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Humanity and the Cost of Beauty

It is human nature to see the autumn leaves and sigh with delightful contentment at the gorgeous colors and to smile when seeing the snow on a freshly decorated Christmas tree. No one tries to lead a dull, non-revolutionized lifestyle, unless they are, of course, the Grinch. Humanity is built upon and catapulted by the struggle to find beauty in all things and to pursue excellence in the fields of art, music, literature, and culture. 

Just as artistry is deeply connected to humanity, it is also intricately tethered to faith. Karen Swallow Prior describes this connection beautifully in her work with Religious News Service . Her article, “Beauty is the extravagance that makes us human”, explicitly explores how beauty has impacted Christianity and humanity throughout centuries. She also explains the importance of art and its cost to both the artist and viewer. 

Prior begins her article with the idea of the cost of art. She explains this through the story of Jesus, Mary, and her cherished alabaster box: 

While Jesus was in Bethany in the home of Simon the Leper, a woman came to him with an alabaster jar of very expensive perfume, which she poured on his head as he was reclining at the table. When the disciples saw this, they were indignant. “Why this waste?” they asked. “This perfume could have been sold at a high price and the money given to the poor.”

The author continues to prove the worshipful sacrifice of beautiful things by stating that “it is sometimes puzzling to see how we rationalize great resources being expended on things that do not produce tangible or measurable results”, but “it is also essential to our humanity”. She proves that beauty’s impact goes beyond material satisfaction for humans, who are often too naive to see the depth of God’s gifts.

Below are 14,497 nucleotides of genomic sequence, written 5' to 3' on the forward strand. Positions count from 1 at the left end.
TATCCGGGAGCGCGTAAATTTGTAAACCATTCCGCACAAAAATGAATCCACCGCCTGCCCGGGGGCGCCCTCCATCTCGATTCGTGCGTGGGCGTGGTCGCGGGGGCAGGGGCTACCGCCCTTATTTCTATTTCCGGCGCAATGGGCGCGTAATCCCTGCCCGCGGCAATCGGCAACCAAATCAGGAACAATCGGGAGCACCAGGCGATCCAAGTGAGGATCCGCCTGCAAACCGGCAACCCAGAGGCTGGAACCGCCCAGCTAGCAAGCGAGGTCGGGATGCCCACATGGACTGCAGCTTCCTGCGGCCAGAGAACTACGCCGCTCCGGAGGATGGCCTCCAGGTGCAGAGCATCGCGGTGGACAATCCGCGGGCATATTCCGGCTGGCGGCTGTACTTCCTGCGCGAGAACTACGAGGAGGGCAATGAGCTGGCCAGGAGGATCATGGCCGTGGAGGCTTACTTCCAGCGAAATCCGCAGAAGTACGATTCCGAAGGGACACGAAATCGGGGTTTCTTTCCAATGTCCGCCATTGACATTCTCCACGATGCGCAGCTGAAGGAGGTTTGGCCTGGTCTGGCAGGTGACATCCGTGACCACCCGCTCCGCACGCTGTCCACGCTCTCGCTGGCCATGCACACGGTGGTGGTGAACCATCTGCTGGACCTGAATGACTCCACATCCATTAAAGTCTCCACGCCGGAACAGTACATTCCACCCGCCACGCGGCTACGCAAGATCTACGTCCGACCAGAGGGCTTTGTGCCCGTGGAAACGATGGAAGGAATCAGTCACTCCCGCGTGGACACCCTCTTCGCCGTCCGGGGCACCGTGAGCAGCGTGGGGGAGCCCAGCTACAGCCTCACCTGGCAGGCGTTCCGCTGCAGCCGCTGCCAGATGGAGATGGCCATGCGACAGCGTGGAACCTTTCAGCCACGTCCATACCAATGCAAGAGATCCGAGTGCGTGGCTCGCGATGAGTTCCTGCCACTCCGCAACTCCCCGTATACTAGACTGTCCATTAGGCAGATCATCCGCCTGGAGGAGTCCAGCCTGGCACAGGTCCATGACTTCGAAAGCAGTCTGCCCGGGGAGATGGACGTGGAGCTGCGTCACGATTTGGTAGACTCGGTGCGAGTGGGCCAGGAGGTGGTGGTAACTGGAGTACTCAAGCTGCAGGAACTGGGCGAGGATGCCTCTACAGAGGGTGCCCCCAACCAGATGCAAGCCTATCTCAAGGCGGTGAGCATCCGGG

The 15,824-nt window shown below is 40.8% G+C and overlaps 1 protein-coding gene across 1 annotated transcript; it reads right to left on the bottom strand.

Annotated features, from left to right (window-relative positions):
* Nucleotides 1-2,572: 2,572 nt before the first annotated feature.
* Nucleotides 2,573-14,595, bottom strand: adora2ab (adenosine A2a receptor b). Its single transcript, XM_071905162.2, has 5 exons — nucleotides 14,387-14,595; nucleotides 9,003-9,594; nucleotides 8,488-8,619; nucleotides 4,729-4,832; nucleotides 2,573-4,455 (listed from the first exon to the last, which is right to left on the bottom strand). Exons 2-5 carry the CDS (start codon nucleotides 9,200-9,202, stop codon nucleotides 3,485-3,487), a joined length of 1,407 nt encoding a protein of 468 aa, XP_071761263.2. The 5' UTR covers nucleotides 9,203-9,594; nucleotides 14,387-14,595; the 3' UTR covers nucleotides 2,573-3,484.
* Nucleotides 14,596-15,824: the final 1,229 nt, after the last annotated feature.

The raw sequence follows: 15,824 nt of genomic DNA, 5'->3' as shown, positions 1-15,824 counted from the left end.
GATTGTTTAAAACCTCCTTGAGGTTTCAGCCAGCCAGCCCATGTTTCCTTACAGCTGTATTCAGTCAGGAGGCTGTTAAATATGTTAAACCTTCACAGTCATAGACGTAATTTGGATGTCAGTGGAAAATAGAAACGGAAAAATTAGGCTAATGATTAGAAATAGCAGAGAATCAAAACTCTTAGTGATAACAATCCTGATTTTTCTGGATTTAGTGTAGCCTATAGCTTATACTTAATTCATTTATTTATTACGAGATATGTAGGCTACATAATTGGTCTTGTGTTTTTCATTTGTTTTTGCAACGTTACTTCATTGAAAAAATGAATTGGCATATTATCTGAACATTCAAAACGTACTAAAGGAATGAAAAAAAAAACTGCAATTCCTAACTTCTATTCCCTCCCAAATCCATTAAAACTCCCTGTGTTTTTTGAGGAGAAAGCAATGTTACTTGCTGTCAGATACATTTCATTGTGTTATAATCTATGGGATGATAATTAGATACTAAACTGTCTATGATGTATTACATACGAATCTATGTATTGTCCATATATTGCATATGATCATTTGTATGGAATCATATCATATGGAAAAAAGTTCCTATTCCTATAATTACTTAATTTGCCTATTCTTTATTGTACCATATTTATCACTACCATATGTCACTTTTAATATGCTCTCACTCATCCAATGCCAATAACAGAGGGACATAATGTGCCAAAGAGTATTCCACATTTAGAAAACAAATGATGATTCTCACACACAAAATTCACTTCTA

Prior also emphasizes that “the ability to appreciate [art] and cultivate it reflects our nature as beings made in the image of God, the creator of and source of all beauty”. Christians follow the fashions of God the Father when they create something, anything to glorify him.

The writer reminds her audience of the truth that “a culture that suppresses the hunger for beauty sometimes tries to fulfill it with cheap substitutes”. Prior uses St. Augustine’s work to display this need for true beauty: “I tasted Thee, and now hunger and thirst for Thee: Thou didst touch me, and I have burned for Thy peace”. After a realization of Christ’s beauty, no dull or mundane worship will ever seem acceptable again. 

She ends her journey into the facets of how beauty influences Christian faith and offerings with profound conclusions: 

“We do not appreciate this peace or this beauty apart from the atoning sacrifice of Christ on our behalf, one that came, like the expensive perfume the woman poured on him, at a high price. A sacrifice for beauty is a steeple that points to him”.

Prior’s full work can be found here.

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